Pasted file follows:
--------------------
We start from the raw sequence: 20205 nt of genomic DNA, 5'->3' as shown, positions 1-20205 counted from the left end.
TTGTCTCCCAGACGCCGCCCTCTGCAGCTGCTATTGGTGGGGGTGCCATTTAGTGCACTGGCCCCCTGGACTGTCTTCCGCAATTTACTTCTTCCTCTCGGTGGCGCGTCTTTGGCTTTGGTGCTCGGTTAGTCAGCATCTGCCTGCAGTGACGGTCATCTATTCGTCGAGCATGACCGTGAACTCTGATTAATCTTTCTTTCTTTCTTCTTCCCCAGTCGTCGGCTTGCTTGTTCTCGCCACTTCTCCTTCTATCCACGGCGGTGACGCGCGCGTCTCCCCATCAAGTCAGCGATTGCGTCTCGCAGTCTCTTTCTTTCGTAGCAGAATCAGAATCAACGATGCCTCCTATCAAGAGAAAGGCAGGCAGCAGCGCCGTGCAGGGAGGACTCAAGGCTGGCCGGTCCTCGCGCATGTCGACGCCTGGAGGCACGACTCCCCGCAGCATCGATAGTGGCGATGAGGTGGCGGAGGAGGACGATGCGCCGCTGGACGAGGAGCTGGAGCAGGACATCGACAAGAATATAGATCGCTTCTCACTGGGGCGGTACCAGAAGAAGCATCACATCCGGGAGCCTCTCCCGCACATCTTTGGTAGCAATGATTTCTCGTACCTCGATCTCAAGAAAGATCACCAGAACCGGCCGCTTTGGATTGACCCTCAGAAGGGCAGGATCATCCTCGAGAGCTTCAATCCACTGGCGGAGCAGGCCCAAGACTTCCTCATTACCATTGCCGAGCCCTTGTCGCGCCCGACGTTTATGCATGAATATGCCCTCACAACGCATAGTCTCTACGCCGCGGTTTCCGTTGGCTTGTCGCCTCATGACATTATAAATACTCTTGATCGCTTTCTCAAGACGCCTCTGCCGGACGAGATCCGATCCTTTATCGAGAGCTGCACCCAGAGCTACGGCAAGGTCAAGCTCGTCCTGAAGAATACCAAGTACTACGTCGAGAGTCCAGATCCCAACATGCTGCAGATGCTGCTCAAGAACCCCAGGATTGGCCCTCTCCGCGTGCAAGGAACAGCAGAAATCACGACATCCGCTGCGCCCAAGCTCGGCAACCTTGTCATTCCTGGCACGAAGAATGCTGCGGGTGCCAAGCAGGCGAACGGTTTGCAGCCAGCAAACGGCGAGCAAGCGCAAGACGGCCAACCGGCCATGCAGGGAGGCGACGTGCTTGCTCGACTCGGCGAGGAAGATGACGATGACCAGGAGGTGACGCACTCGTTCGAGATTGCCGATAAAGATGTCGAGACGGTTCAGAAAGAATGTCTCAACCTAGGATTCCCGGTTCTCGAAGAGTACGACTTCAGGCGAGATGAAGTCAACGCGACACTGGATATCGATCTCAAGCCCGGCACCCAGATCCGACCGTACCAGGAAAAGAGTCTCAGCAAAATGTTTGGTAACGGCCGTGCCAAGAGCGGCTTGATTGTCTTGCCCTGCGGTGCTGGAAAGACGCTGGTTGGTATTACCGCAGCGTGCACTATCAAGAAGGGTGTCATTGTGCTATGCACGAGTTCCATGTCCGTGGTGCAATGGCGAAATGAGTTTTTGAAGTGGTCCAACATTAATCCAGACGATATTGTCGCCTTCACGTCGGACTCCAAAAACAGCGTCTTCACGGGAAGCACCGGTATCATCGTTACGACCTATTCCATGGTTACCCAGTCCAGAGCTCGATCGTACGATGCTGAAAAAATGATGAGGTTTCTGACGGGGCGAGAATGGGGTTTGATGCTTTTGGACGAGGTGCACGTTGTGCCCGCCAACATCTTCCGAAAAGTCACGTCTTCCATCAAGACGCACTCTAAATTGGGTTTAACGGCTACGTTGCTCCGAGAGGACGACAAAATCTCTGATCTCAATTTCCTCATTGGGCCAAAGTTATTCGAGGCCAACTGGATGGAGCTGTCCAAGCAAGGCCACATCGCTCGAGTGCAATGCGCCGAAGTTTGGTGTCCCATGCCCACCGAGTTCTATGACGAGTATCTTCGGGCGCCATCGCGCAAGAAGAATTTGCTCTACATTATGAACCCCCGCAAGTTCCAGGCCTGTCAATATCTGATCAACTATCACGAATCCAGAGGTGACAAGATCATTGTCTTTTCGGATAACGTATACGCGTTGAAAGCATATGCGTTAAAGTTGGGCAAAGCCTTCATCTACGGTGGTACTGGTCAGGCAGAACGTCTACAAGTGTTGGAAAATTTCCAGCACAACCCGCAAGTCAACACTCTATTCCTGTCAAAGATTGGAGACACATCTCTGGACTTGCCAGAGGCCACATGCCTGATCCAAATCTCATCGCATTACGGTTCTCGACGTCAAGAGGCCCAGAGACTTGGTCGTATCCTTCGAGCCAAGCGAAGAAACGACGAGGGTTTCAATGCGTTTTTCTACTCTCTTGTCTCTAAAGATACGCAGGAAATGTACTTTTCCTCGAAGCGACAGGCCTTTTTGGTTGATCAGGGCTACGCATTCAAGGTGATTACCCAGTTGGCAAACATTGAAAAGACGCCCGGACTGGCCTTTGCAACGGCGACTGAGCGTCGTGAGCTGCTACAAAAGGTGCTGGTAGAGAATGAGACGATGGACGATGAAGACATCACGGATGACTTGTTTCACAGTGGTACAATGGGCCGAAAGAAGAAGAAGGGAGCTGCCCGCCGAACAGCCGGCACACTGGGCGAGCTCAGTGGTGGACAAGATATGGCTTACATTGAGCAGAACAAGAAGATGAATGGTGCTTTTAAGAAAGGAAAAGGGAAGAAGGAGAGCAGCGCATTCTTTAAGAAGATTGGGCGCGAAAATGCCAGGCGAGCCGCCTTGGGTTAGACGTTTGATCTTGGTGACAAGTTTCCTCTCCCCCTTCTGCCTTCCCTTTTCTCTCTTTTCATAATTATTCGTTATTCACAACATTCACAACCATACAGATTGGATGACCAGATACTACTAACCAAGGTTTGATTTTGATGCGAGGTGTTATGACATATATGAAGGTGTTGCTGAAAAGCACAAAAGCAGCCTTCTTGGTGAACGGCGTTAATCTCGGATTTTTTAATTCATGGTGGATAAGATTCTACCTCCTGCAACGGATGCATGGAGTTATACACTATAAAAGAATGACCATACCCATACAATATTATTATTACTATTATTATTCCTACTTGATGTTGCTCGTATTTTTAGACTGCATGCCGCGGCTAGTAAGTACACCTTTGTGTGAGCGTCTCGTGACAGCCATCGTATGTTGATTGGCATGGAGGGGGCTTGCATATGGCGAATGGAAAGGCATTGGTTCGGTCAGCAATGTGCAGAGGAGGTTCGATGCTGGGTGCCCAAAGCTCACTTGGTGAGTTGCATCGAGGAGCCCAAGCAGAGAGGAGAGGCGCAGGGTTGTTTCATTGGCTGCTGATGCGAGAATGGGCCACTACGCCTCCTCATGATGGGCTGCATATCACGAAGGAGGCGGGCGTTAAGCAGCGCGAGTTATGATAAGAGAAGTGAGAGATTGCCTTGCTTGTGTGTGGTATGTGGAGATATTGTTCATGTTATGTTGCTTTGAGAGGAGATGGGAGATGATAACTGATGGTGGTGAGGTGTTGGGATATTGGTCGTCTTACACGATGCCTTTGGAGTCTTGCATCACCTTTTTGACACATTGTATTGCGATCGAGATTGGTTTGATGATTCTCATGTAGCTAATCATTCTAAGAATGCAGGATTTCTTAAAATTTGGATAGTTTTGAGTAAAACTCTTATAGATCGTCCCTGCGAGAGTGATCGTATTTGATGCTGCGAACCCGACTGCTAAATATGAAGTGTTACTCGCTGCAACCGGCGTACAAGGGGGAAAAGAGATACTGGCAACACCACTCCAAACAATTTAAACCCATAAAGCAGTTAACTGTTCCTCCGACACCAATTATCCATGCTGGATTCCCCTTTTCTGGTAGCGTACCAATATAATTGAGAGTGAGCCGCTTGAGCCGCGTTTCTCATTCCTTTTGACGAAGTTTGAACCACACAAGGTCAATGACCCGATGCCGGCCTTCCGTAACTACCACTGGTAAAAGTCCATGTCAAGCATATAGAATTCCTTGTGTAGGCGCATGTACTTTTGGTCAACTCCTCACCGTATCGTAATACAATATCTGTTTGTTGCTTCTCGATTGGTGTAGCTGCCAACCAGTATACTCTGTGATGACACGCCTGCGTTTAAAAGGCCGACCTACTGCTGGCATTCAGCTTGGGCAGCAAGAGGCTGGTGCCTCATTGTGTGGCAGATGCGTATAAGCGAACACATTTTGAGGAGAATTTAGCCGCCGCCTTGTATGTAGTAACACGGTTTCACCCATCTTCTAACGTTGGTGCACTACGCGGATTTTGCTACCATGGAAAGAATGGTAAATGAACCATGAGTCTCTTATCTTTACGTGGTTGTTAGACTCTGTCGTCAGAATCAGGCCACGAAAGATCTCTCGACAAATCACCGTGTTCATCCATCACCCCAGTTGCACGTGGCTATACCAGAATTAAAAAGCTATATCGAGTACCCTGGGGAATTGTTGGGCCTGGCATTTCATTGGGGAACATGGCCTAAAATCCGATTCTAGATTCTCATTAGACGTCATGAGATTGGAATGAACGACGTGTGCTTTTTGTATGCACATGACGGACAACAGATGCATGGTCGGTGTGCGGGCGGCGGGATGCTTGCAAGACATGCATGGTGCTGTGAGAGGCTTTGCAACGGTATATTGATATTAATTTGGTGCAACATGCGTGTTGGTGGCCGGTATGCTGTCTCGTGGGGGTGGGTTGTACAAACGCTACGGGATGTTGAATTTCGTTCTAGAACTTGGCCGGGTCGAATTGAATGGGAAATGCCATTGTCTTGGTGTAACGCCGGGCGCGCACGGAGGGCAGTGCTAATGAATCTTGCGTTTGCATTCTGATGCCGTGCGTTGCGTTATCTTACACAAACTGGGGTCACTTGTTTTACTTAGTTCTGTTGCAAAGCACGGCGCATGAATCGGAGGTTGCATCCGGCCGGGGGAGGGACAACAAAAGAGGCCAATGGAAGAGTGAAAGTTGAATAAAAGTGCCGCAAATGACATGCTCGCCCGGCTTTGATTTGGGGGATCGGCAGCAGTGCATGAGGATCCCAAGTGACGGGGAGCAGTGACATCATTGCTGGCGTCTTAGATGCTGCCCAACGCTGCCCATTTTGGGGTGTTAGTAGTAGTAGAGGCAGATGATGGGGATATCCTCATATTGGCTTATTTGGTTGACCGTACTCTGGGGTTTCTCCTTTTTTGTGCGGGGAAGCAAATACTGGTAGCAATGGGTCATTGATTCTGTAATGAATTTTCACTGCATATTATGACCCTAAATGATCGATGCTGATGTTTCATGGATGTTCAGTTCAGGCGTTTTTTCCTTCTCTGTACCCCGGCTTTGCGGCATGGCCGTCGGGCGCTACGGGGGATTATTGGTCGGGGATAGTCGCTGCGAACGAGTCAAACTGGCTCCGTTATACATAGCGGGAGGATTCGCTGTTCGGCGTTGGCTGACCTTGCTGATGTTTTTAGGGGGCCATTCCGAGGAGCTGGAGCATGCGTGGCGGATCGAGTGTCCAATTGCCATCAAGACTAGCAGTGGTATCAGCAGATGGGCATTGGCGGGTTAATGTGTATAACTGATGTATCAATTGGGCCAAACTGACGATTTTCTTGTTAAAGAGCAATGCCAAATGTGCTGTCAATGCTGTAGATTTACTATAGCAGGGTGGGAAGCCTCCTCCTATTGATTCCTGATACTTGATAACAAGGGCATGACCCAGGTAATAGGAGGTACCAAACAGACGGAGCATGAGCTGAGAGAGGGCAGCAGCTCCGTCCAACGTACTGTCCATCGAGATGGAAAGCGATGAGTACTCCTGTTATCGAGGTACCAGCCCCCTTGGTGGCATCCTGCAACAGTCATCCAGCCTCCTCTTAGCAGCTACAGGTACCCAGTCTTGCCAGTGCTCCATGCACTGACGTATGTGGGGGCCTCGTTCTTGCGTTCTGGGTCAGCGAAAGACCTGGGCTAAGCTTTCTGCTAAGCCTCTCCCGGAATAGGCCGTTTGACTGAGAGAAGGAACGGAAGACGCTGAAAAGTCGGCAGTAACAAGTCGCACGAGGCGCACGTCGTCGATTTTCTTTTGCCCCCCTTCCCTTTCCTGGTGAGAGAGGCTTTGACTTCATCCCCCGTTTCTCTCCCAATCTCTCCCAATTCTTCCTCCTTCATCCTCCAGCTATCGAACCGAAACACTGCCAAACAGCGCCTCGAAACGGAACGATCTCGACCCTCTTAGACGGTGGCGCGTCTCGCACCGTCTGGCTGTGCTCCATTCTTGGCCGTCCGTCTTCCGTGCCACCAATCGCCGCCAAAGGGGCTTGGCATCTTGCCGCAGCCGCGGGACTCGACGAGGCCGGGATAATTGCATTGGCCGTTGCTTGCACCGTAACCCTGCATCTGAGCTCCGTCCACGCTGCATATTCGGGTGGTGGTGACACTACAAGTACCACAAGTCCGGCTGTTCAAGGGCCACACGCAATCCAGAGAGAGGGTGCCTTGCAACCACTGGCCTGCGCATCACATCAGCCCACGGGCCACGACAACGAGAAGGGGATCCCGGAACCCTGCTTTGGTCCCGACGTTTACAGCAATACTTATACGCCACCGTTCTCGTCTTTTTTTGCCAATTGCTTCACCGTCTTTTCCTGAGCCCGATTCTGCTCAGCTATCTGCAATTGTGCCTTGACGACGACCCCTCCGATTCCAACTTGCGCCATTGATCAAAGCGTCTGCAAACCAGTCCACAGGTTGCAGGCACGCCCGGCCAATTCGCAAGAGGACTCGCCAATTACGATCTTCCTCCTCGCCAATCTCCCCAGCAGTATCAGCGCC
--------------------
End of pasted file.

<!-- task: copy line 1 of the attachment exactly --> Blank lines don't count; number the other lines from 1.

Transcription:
We start from the raw sequence: 20205 nt of genomic DNA, 5'->3' as shown, positions 1-20205 counted from the left end.